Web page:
Methods Used to Destroy Chemical Warfare Agents
In 1986, Congress passed PL 99-145 (50 USC 1521) that mandated destruction of the stockpile of lethal chemical warfare agents in the United States. These include nerve agents and blister agents (vesicants). Most stockpiles of U.S. chemical warfare agents have been destroyed.
U.S. chemical warfare agents are destroyed using incineration technology (five sites) or the Department of Defense’s (DoD) neutralization process (four sites). The U.S. stockpile of these agents was stored at nine sites, either in large containers or as assembled weapons and munitions. A chemical agent disposal facility was built at each site for use in destroying its individual stockpile.
Incineration is controlled ignition of materials that converts them to ash, water vapor, carbon dioxide, and other products formed by combustion. Incineration is DoD’s preferred method for destroying chemical warfare agents and munitions. In 1984, the National Research Council endorsed incineration as a reliable and safe destruction method.
Since then, millions of pounds of chemical warfare agents have been destroyed safely using the incineration technology at chemical agent disposal facilities in
- Tooele, Utah;
- Anniston, Alabama;
- Umatilla, Oregon;
- Pine Bluff, Arkansas; and
- Johnston Atoll in the Pacific Ocean.
Some types of chemical munitions contain propellants or explosives in addition to chemical warfare agents. After the contents of these weapons are drained, their empty casings might contain leftover materials that could be hazardous. Incineration technology is used to treat the empty casings and destroy any residual chemical agents or their hazardous breakdown products.
Read more about incineration in the Incineration fact sheet.
Neutralization: Maryland and Indiana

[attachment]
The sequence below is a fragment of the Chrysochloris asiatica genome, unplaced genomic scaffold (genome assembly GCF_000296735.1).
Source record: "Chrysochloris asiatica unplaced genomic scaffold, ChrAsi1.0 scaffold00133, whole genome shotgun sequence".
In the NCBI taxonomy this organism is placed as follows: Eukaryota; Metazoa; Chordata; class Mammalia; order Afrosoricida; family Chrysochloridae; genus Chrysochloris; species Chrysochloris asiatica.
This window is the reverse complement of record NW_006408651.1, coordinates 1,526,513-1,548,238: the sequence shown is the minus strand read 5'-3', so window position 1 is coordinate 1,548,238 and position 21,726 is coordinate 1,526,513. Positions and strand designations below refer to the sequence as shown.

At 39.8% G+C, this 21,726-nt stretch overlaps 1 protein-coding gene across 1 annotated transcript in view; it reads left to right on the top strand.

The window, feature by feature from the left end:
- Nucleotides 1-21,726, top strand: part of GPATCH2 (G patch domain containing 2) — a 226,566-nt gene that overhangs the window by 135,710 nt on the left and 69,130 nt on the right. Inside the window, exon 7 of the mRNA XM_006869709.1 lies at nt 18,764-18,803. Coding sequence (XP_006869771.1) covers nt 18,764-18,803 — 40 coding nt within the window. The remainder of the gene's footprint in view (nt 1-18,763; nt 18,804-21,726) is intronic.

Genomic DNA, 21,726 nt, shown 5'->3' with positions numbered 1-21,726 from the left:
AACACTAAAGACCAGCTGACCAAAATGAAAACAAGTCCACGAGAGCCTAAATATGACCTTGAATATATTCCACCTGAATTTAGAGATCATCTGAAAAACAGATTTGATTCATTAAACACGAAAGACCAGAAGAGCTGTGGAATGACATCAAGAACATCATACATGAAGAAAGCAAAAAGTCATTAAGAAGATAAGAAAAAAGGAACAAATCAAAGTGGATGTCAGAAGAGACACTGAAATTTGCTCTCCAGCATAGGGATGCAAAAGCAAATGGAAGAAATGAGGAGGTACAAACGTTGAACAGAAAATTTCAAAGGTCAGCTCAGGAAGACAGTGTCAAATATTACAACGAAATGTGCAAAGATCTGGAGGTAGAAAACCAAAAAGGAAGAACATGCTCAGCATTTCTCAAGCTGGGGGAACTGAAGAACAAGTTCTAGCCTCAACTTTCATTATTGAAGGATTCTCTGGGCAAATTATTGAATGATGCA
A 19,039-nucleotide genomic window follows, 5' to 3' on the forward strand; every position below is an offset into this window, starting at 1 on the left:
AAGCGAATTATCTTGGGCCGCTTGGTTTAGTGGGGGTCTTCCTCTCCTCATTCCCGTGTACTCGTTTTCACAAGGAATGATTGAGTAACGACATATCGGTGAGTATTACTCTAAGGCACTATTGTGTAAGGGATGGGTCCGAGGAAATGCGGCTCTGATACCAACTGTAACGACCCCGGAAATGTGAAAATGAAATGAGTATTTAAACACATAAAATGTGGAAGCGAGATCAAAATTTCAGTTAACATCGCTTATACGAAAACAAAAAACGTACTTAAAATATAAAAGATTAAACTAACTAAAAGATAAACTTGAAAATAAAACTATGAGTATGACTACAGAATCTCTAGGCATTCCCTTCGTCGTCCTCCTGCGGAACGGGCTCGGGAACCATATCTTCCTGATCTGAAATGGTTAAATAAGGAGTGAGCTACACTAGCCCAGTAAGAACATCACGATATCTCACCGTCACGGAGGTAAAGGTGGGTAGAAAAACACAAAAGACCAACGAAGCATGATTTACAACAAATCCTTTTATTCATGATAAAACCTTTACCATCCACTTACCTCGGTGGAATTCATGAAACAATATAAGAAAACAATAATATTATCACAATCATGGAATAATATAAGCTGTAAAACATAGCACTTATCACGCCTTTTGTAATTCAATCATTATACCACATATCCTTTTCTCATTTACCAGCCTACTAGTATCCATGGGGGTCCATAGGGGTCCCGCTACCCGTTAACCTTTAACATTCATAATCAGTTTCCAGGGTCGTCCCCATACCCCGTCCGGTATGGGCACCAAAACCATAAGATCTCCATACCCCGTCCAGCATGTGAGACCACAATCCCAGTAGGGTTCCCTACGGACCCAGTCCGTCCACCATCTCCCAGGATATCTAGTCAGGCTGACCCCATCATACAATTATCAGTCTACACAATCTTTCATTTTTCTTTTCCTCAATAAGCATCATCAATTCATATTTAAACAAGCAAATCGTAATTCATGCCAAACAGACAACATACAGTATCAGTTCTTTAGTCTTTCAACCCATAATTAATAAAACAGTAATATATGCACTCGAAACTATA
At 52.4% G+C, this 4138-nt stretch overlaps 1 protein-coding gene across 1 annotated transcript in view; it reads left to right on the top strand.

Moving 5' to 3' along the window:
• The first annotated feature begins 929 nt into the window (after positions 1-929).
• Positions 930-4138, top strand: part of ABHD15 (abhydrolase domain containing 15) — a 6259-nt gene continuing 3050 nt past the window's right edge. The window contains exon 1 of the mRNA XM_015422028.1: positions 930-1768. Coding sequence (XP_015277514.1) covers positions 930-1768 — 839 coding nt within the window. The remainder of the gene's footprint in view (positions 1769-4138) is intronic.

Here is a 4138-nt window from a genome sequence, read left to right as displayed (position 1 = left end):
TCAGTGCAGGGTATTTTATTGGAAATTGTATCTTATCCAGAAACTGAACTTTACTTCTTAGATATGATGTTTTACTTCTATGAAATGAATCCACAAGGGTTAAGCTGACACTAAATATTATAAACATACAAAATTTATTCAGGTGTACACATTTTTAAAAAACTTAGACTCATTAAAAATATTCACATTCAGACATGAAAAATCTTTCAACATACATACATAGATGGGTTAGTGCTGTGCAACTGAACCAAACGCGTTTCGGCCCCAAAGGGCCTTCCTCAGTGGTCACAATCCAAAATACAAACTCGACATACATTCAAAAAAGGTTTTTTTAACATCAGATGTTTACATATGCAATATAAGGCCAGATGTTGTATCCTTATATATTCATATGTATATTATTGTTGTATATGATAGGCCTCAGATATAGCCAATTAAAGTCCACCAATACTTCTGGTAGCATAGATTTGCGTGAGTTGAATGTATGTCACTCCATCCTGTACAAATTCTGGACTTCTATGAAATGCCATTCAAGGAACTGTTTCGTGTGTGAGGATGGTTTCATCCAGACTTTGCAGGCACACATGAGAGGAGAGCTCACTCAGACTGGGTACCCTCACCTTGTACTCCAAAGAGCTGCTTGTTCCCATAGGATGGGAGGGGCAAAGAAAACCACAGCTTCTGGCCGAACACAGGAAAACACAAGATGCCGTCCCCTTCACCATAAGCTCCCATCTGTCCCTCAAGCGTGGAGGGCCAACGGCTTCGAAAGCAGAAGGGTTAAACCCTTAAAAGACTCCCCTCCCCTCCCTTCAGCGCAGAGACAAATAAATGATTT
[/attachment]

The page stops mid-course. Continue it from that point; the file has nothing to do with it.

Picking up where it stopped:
The DoD’s neutralization process breaks down chemical agent with hot water and a caustic compound. In 2002, DoD chose the neutralization method to destroy chemical warfare agents stored at chemical agent disposal facilities in Aberdeen, Maryland, and Newport, Indiana. During the destruction process (called chemical hydrolysis), sodium hydroxide was added to the chemical warfare agents. Afterwards, the waste from this process was treated further at a different location.
In March 2005, the Aberdeen facility finished successfully destroying its stockpile of mustard agent. Process improvements developed at Aberdeen were later incorporated into the process at Newport.
At Newport, the nerve agent known as VX was stockpiled in ton-sized containers. The VX was drained into a chemical agent transfer system. The VX then was pumped into a reactor inside a contained and monitored area.
Inside the reactor, the VX was hydrolyzed by adding a 200°F solution of water and sodium hydroxide. The empty ton containers were washed and decontaminated by using a high-temperature heat treatment. This treatment is similar to that used to destroy waste material at the incineration sites. All VX stored at the Newport site was safely destroyed and the facility successfully closed in 2010.
Chemical Agent Neutralization Process-ACWA
Neutralization: Colorado and Arkansas
The DoD’s neutralization process breaks down chemical agent with hot water and a caustic compound. In 2002, DoD chose neutralization followed by biotreatment as its method to destroy 2,611 tons of mustard agent in projectiles and cartridges at Pueblo Chemical Agent-Destruction Pilot Plant in Pueblo, Colorado. Biotreatment is the processing of organic waste, in this case chemical agent breakdown products, using living organisms such as bacteria, fungi or protozoa. It is an environmentally friendly, relatively simple and cost-effective alternative to other clean-up options.
DoD also chose its neutralization process followed by supercritical water oxidation (SCWO) to destroy 523 tons of nerve agent and blister agent in rockets and projectiles at Blue Grass Chemical Agent-Destruction Pilot Plant in Blue Grass, Kentucky. SCWO uses water at a temperature and pressure above its critical point of 374°C (705°F) and 221 bar (3,205 psi). Under these conditions, the density of supercritical water is about one-tenth that of the normal liquid. This allows the organic materials to mix with the water, but does not allow the salts to mix with the water. Under these conditions, the organic chemical agent waste products are destroyed through an oxidation process. Fuel can be added to enhance the destruction through oxidation and breakdown to nonhazardous material.
Destruction of chemical warfare agent stockpiles at Pueblo and Blue Grass is set to begin by 2017 at Pueblo and 2020 at Blue Grass.
DoD’s Assembled Chemical Weapons Alternatives (ACWA) is responsible for the safe destruction of all stockpiled chemical warfare agents at Pueblo and Blue Grass.
For More Information
Visit https://www.peoacwa.army.mil to find out more about ACWA.